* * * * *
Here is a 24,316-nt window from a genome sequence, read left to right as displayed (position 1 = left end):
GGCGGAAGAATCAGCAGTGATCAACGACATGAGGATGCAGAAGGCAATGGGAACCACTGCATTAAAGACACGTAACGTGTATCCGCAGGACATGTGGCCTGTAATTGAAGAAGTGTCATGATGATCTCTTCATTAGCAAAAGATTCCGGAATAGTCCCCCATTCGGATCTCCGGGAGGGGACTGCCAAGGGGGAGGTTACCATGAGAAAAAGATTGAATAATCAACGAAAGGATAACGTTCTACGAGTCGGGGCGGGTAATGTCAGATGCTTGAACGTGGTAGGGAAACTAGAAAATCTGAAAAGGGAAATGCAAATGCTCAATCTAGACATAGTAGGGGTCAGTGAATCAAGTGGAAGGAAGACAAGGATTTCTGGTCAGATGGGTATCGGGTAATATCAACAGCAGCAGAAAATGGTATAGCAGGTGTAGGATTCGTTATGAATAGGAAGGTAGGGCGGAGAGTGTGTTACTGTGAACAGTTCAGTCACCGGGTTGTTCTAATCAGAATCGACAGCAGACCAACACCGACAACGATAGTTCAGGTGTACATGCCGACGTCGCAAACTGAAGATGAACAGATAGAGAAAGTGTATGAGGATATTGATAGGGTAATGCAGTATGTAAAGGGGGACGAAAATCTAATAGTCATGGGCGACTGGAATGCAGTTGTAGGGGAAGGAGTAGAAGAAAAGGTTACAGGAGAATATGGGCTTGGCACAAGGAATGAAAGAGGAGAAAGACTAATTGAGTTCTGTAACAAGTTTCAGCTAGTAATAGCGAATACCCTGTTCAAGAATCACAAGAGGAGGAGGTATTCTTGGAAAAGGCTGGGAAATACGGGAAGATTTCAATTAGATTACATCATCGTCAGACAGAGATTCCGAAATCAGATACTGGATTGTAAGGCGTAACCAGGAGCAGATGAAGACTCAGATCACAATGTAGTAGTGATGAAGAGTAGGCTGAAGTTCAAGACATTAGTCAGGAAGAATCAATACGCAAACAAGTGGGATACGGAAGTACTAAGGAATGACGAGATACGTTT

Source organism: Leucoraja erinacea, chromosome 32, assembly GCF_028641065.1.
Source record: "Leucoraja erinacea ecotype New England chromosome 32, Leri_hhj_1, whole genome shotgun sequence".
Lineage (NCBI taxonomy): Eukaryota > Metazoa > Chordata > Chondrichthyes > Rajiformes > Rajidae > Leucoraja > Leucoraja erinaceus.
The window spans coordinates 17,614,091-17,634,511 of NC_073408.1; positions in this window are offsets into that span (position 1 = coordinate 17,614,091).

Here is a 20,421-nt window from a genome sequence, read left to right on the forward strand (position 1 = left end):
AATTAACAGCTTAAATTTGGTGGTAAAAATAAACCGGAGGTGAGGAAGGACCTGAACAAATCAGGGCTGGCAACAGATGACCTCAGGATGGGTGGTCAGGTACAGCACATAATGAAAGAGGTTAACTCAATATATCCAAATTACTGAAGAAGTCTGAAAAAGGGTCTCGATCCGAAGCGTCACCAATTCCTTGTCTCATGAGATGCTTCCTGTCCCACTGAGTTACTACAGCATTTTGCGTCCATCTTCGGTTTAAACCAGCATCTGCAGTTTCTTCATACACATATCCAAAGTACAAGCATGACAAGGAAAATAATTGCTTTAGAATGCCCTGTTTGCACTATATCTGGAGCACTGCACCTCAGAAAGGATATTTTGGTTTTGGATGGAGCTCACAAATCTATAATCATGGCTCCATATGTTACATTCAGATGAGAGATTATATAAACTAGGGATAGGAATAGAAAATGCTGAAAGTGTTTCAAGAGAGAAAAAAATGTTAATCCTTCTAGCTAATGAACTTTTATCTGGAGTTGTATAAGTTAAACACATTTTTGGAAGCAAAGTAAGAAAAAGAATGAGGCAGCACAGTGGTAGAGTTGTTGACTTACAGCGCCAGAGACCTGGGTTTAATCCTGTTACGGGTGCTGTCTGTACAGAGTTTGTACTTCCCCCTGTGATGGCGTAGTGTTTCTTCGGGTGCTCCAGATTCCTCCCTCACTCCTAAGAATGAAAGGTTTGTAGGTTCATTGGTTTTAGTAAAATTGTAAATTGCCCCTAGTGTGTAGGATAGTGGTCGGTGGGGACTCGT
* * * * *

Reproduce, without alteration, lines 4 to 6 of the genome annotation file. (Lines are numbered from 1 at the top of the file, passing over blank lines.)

Source record: "Leucoraja erinacea ecotype New England chromosome 32, Leri_hhj_1, whole genome shotgun sequence".
Lineage (NCBI taxonomy): Eukaryota > Metazoa > Chordata > Chondrichthyes > Rajiformes > Rajidae > Leucoraja > Leucoraja erinaceus.
The window spans coordinates 17,614,091-17,634,511 of NC_073408.1; positions in this window are offsets into that span (position 1 = coordinate 17,614,091).